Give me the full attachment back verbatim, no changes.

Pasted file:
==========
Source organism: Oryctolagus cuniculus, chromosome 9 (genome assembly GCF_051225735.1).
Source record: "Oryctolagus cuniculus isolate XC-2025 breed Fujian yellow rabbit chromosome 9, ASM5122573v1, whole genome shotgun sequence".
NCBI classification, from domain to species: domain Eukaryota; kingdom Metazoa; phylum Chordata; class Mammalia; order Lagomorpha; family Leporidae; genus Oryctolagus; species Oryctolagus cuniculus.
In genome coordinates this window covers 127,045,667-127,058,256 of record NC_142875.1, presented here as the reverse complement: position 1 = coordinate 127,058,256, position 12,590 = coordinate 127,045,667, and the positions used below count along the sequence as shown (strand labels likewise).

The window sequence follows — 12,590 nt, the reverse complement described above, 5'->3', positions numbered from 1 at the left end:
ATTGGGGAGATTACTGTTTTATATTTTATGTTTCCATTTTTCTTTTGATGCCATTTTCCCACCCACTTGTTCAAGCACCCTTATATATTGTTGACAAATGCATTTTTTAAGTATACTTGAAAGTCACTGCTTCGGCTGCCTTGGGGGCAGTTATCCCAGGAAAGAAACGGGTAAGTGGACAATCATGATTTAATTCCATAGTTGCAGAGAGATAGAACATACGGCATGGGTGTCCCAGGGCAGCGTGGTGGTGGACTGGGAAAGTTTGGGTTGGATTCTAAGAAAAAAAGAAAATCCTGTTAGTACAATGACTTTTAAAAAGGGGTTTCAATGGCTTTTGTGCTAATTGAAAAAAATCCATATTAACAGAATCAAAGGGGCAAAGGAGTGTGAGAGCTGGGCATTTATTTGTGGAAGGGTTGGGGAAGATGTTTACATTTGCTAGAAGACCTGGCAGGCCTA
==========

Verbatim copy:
Source organism: Oryctolagus cuniculus, chromosome 9 (genome assembly GCF_051225735.1).
Source record: "Oryctolagus cuniculus isolate XC-2025 breed Fujian yellow rabbit chromosome 9, ASM5122573v1, whole genome shotgun sequence".
NCBI classification, from domain to species: domain Eukaryota; kingdom Metazoa; phylum Chordata; class Mammalia; order Lagomorpha; family Leporidae; genus Oryctolagus; species Oryctolagus cuniculus.
In genome coordinates this window covers 127,045,667-127,058,256 of record NC_142875.1, presented here as the reverse complement: position 1 = coordinate 127,058,256, position 12,590 = coordinate 127,045,667, and the positions used below count along the sequence as shown (strand labels likewise).

The window sequence follows — 12,590 nt, the reverse complement described above, 5'->3', positions numbered from 1 at the left end:
ATTGGGGAGATTACTGTTTTATATTTTATGTTTCCATTTTTCTTTTGATGCCATTTTCCCACCCACTTGTTCAAGCACCCTTATATATTGTTGACAAATGCATTTTTTAAGTATACTTGAAAGTCACTGCTTCGGCTGCCTTGGGGGCAGTTATCCCAGGAAAGAAACGGGTAAGTGGACAATCATGATTTAATTCCATAGTTGCAGAGAGATAGAACATACGGCATGGGTGTCCCAGGGCAGCGTGGTGGTGGACTGGGAAAGTTTGGGTTGGATTCTAAGAAAAAAAGAAAATCCTGTTAGTACAATGACTTTTAAAAAGGGGTTTCAATGGCTTTTGTGCTAATTGAAAAAAATCCATATTAACAGAATCAAAGGGGCAAAGGAGTGTGAGAGCTGGGCATTTATTTGTGGAAGGGTTGGGGAAGATGTTTACATTTGCTAGAAGACCTGGCAGGCCTA